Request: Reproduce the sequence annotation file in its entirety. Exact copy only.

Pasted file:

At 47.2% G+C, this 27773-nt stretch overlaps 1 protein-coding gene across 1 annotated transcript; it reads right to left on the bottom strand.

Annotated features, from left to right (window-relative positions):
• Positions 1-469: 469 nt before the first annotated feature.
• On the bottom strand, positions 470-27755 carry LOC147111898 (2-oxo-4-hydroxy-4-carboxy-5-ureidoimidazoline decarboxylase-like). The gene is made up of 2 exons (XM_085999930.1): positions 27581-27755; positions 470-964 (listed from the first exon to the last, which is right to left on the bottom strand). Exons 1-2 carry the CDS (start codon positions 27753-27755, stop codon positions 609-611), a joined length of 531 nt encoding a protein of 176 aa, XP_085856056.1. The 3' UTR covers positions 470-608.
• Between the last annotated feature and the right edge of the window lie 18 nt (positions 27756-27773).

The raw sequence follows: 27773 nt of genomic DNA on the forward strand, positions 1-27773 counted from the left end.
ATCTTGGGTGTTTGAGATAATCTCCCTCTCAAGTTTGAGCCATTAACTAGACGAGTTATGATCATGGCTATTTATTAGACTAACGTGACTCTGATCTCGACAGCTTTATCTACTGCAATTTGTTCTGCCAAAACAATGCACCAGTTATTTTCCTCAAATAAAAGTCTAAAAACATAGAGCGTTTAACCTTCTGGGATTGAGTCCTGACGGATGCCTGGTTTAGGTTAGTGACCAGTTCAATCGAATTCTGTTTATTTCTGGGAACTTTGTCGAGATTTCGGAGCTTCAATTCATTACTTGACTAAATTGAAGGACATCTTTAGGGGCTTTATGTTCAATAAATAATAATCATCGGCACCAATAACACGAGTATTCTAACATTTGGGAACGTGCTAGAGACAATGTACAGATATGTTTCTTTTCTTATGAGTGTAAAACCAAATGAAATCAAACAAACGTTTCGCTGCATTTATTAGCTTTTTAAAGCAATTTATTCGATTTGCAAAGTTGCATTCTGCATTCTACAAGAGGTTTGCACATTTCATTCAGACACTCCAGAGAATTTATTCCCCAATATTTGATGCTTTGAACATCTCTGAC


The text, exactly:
At 47.2% G+C, this 27773-nt stretch overlaps 1 protein-coding gene across 1 annotated transcript; it reads right to left on the bottom strand.

Annotated features, from left to right (window-relative positions):
• Positions 1-469: 469 nt before the first annotated feature.
• On the bottom strand, positions 470-27755 carry LOC147111898 (2-oxo-4-hydroxy-4-carboxy-5-ureidoimidazoline decarboxylase-like). The gene is made up of 2 exons (XM_085999930.1): positions 27581-27755; positions 470-964 (listed from the first exon to the last, which is right to left on the bottom strand). Exons 1-2 carry the CDS (start codon positions 27753-27755, stop codon positions 609-611), a joined length of 531 nt encoding a protein of 176 aa, XP_085856056.1. The 3' UTR covers positions 470-608.
• Between the last annotated feature and the right edge of the window lie 18 nt (positions 27756-27773).

The raw sequence follows: 27773 nt of genomic DNA on the forward strand, positions 1-27773 counted from the left end.
ATCTTGGGTGTTTGAGATAATCTCCCTCTCAAGTTTGAGCCATTAACTAGACGAGTTATGATCATGGCTATTTATTAGACTAACGTGACTCTGATCTCGACAGCTTTATCTACTGCAATTTGTTCTGCCAAAACAATGCACCAGTTATTTTCCTCAAATAAAAGTCTAAAAACATAGAGCGTTTAACCTTCTGGGATTGAGTCCTGACGGATGCCTGGTTTAGGTTAGTGACCAGTTCAATCGAATTCTGTTTATTTCTGGGAACTTTGTCGAGATTTCGGAGCTTCAATTCATTACTTGACTAAATTGAAGGACATCTTTAGGGGCTTTATGTTCAATAAATAATAATCATCGGCACCAATAACACGAGTATTCTAACATTTGGGAACGTGCTAGAGACAATGTACAGATATGTTTCTTTTCTTATGAGTGTAAAACCAAATGAAATCAAACAAACGTTTCGCTGCATTTATTAGCTTTTTAAAGCAATTTATTCGATTTGCAAAGTTGCATTCTGCATTCTACAAGAGGTTTGCACATTTCATTCAGACACTCCAGAGAATTTATTCCCCAATATTTGATGCTTTGAACATCTCTGAC